Bush Selects Rumsfeld for Another Term as Secretary of Defense
By Ralph Dannheisser
Washington File Staff Writer
Washington - President-elect George W. Bush has chosen Donald
Rumsfeld, a veteran of several prior Republican administrations, to be
his secretary of defense.
Rumsfeld, who was the youngest defense secretary when he served in the
post previously under President Ford, would be returning to the
Pentagon after an absence of almost a quarter century.
It had been widely speculated that Bush would name Rumsfeld, now 68,
to head the Central Intelligence Agency, but his choice for defense
came as something of a surprise. The Secretary-designate joked about
this in his remarks at a joint news conference after Bush announced
his selection December 28, saying he looked forward to working with
"the very fine national security team" that includes Vice
President-elect Dick Cheney, Colin Powell, Condoleezza Rice, "and your
director of central intelligence, whoever that may be."
"And I guess we can confirm today, Mr. President-elect, that it's not
me," he said.
Introducing Rumsfeld, Bush said "This is a man who has got great
judgment, he has got strong vision, and he's going to be a great
secretary of defense - again."
Rumsfeld first came on the national scene as a member of the House of
Representatives from Illinois, winning election at the age of 30 in
He served as director of the Office of Economic Opportunity and as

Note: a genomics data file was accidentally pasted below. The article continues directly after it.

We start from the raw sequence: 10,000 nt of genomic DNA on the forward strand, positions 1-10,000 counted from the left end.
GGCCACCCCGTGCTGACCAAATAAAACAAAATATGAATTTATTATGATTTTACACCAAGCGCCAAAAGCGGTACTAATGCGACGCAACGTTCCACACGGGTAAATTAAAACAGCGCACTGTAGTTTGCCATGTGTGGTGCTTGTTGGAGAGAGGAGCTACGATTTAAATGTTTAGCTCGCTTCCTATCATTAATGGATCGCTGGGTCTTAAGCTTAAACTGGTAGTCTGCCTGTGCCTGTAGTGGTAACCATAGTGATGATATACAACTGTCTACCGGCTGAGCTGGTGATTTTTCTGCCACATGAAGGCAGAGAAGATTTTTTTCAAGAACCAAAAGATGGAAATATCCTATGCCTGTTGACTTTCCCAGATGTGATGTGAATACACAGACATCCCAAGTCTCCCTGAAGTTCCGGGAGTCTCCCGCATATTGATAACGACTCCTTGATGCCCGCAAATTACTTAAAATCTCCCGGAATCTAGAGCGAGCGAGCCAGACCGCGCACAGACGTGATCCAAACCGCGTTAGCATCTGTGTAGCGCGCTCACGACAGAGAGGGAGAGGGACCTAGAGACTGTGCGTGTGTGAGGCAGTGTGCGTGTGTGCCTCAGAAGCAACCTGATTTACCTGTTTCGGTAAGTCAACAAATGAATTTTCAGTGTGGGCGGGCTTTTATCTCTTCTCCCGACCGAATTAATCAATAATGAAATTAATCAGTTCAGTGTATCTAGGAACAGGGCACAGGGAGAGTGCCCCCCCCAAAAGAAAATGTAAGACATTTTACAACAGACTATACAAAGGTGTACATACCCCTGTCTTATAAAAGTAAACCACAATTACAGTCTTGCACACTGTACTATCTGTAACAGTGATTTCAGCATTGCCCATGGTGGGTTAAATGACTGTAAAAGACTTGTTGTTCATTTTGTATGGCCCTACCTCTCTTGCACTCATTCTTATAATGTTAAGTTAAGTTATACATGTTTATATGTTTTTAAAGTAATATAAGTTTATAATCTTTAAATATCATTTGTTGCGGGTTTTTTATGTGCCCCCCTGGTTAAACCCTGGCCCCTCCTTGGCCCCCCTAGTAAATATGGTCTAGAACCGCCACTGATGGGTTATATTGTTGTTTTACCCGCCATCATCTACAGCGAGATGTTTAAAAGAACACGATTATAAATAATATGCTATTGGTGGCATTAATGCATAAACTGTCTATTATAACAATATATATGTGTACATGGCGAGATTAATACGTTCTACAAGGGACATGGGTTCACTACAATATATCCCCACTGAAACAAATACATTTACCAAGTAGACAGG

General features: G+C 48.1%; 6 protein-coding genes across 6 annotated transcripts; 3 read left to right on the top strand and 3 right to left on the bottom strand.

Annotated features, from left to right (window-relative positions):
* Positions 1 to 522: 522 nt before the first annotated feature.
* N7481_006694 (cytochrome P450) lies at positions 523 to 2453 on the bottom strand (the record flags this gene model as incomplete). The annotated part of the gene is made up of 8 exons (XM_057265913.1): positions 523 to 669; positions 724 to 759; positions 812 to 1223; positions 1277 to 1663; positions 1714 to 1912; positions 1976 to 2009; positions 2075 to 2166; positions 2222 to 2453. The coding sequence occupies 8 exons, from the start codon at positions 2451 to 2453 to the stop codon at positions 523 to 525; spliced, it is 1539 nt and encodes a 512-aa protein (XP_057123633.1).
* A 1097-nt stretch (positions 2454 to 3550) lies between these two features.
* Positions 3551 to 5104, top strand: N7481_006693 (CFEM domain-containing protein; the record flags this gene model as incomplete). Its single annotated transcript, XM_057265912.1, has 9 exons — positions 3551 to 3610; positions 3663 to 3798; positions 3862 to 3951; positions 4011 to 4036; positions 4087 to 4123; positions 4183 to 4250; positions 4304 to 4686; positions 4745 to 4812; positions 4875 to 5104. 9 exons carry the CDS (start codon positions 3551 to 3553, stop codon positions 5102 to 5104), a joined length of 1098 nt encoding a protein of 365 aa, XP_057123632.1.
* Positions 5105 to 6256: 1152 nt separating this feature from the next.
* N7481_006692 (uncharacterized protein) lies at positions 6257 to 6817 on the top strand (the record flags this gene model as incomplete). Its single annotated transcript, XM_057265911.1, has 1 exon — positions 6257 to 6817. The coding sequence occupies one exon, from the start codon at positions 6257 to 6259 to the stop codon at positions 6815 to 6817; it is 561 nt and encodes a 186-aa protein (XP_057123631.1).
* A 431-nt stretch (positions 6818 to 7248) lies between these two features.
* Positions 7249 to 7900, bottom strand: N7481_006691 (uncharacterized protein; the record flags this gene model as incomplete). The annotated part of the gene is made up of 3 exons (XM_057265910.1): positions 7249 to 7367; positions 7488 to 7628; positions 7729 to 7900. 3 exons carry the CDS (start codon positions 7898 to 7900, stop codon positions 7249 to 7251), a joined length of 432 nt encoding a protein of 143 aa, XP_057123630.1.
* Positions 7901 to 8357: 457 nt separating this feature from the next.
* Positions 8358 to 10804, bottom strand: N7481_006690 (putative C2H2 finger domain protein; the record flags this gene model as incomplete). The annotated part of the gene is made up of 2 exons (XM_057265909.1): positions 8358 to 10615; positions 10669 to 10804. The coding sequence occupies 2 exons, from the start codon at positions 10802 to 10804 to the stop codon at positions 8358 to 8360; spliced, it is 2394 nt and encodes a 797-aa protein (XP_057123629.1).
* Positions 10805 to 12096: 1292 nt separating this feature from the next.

U.S. ambassador to the North Atlantic Treaty Organization under
President Nixon, White House chief of staff in the Ford administration
before his first term as defense secretary, and as a special envoy to
the Middle East in the Reagan administration.
Bush took the occasion of the Rumsfeld selection announcement to
restate and expand on some of his views on the United States' military
posture, starting with a comment that "the foundation of peace is to
have a military ready to keep the peace, ready for every danger, equal
to every challenge."
He cited three goals for the nation's defense: "One is to strengthen
the bond of trust between the American President and those who wear
our nation's uniform. Secondly is to defend our people and allies
against missiles and terror. And thirdly is to begin creating a
military prepared for the dangers of a new century."
With respect to the contentious issue of missile defense, Bush
declared that "to defend our forces and allies and our own country
from the threat of missile attack or accidental launch, we must
develop a missile defense system."
He indicated that he had chosen Rumsfeld in part because he was
impressed with his work as chairman of the Commission to Assess the
Ballistic Missile Threat to the United States, which in 1998 evaluated
the nation's vulnerability to missile attack.
"I felt he did an extraordinary job with a delicate assignment," Bush
said. "He brought people together who understand the realities of the
modern world. In picking Don Rumsfeld, we'll have a person who is
thoughtful and considerate and wise on the subject of missile
Rumsfeld, in his response, termed the start of the 21st century
"clearly not a time at the Pentagon for presiding or calibrating
"Rather, we are in a new national security environment," he said, one
that requires careful attention to "information warfare, missile
defense, terrorism, defense of our space assets and the proliferation
of weapons of mass destruction throughout the world.
"History teaches us that weakness is provocative," Rumsfeld said. "The
task you have outlined is to fashion deterrence and defense
capabilities, so that our country will be able to successfully
contribute to peace and stability in the world."
(The Washington File is a product of the Office of International
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